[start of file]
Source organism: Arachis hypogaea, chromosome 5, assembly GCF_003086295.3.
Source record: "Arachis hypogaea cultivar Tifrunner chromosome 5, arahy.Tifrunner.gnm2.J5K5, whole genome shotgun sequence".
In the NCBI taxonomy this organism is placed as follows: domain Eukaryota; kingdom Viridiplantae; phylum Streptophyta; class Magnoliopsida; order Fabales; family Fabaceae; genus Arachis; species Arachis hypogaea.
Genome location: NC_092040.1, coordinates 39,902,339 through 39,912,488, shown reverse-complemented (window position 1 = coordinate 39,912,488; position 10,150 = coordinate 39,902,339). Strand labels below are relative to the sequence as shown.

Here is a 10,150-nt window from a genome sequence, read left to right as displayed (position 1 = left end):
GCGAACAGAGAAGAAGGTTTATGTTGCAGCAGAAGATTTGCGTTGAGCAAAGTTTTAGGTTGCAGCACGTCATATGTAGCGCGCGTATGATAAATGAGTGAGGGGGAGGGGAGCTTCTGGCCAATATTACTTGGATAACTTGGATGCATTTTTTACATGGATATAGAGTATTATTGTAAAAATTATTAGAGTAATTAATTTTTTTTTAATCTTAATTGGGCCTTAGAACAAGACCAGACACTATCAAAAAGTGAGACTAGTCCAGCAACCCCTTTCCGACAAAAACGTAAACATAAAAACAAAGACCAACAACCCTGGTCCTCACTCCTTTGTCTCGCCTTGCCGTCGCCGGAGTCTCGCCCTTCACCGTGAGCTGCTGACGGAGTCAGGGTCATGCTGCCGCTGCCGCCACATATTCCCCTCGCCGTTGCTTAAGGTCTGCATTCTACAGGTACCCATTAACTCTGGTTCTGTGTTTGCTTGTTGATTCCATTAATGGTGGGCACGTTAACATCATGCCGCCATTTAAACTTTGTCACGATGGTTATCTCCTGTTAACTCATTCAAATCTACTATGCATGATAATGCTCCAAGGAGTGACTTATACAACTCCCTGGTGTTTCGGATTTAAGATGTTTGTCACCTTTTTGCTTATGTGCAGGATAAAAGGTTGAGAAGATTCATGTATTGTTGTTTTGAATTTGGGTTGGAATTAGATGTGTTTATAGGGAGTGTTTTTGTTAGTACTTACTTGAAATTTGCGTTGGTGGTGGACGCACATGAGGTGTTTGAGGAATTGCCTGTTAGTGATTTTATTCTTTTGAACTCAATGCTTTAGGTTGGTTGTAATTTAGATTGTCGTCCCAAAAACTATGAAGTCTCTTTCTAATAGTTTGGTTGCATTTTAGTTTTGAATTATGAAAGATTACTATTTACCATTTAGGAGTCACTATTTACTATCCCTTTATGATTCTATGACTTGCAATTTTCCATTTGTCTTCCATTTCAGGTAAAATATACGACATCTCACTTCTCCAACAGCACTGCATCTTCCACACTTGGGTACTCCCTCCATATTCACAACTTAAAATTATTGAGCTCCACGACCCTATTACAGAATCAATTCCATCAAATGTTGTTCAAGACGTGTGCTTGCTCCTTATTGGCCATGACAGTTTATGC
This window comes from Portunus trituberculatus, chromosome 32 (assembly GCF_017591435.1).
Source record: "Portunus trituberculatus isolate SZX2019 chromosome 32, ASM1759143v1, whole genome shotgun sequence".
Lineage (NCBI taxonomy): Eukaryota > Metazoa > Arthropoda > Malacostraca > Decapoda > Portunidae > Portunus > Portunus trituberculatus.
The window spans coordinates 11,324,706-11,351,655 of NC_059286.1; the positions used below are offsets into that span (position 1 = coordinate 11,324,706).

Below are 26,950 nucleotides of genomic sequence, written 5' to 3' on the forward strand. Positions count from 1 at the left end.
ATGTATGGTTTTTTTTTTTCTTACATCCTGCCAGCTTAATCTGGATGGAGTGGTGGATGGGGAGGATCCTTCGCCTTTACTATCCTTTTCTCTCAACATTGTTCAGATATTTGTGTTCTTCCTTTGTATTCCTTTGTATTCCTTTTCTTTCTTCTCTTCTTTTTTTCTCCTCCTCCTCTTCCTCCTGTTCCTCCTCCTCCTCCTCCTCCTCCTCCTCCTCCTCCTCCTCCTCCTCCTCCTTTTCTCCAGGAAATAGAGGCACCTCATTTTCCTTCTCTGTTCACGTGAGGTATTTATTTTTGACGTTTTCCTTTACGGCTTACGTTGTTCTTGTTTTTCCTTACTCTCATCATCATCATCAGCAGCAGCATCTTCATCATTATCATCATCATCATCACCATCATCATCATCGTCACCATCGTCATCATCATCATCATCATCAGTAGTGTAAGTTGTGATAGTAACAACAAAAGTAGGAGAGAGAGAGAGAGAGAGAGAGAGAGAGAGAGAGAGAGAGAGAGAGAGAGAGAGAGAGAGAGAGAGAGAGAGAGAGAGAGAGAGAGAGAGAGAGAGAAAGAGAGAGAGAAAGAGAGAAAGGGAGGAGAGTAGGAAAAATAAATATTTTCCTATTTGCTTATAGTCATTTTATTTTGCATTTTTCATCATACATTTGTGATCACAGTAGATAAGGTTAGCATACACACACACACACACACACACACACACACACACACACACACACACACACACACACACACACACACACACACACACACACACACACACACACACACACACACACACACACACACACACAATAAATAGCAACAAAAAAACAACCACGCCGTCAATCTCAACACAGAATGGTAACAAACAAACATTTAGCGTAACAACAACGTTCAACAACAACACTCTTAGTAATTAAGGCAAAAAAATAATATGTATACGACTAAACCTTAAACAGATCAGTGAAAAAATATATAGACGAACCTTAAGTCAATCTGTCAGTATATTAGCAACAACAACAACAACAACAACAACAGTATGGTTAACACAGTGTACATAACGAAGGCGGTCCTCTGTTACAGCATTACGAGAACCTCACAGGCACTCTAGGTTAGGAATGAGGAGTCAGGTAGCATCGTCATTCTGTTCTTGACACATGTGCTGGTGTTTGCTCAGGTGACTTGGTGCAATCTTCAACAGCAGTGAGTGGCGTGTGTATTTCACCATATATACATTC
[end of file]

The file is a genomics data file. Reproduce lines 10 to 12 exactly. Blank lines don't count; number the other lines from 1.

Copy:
The window spans coordinates 11,324,706-11,351,655 of NC_059286.1; the positions used below are offsets into that span (position 1 = coordinate 11,324,706).

Below are 26,950 nucleotides of genomic sequence, written 5' to 3' on the forward strand. Positions count from 1 at the left end.
ATGTATGGTTTTTTTTTTTCTTACATCCTGCCAGCTTAATCTGGATGGAGTGGTGGATGGGGAGGATCCTTCGCCTTTACTATCCTTTTCTCTCAACATTGTTCAGATATTTGTGTTCTTCCTTTGTATTCCTTTGTATTCCTTTTCTTTCTTCTCTTCTTTTTTTCTCCTCCTCCTCTTCCTCCTGTTCCTCCTCCTCCTCCTCCTCCTCCTCCTCCTCCTCCTCCTCCTCCTCCTCCTTTTCTCCAGGAAATAGAGGCACCTCATTTTCCTTCTCTGTTCACGTGAGGTATTTATTTTTGACGTTTTCCTTTACGGCTTACGTTGTTCTTGTTTTTCCTTACTCTCATCATCATCATCAGCAGCAGCATCTTCATCATTATCATCATCATCATCACCATCATCATCATCGTCACCATCGTCATCATCATCATCATCATCAGTAGTGTAAGTTGTGATAGTAACAACAAAAGTAGGAGAGAGAGAGAGAGAGAGAGAGAGAGAGAGAGAGAGAGAGAGAGAGAGAGAGAGAGAGAGAGAGAGAGAGAGAGAGAGAGAGAGAGAGAGAGAGAGAAAGAGAGAGAGAAAGAGAGAAAGGGAGGAGAGTAGGAAAAATAAATATTTTCCTATTTGCTTATAGTCATTTTATTTTGCATTTTTCATCATACATTTGTGATCACAGTAGATAAGGTTAGCATACACACACACACACACACACACACACACACACACACACACACACACACACACACACACACACACACACACACACACACACACACACACACACACACACACACACACACACACACACACAATAAATAGCAACAAAAAAACAACCACGCCGTCAATCTCAACACAGAATGGTAACAAACAAACATTTAGCGTAACAACAACGTTCAACAACAACACTCTTAGTAATTAAGGCAAAAAAATAATATGTATACGACTAAACCTTAAACAGATCAGTGAAAAAATATATAGACGAACCTTAAGTCAATCTGTCAGTATATTAGCAACAACAACAACAACAACAACAACAGTATGGTTAACACAGTGTACATAACGAAGGCGGTCCTCTGTTACAGCATTACGAGAACCTCACAGGCACTCTAGGTTAGGAATGAGGAGTCAGGTAGCATCGTCATTCTGTTCTTGACACATGTGCTGGTGTTTGCTCAGGTGACTTGGTGCAATCTTCAACAGCAGTGAGTGGCGTGTGTATTTCACCATATATACATTC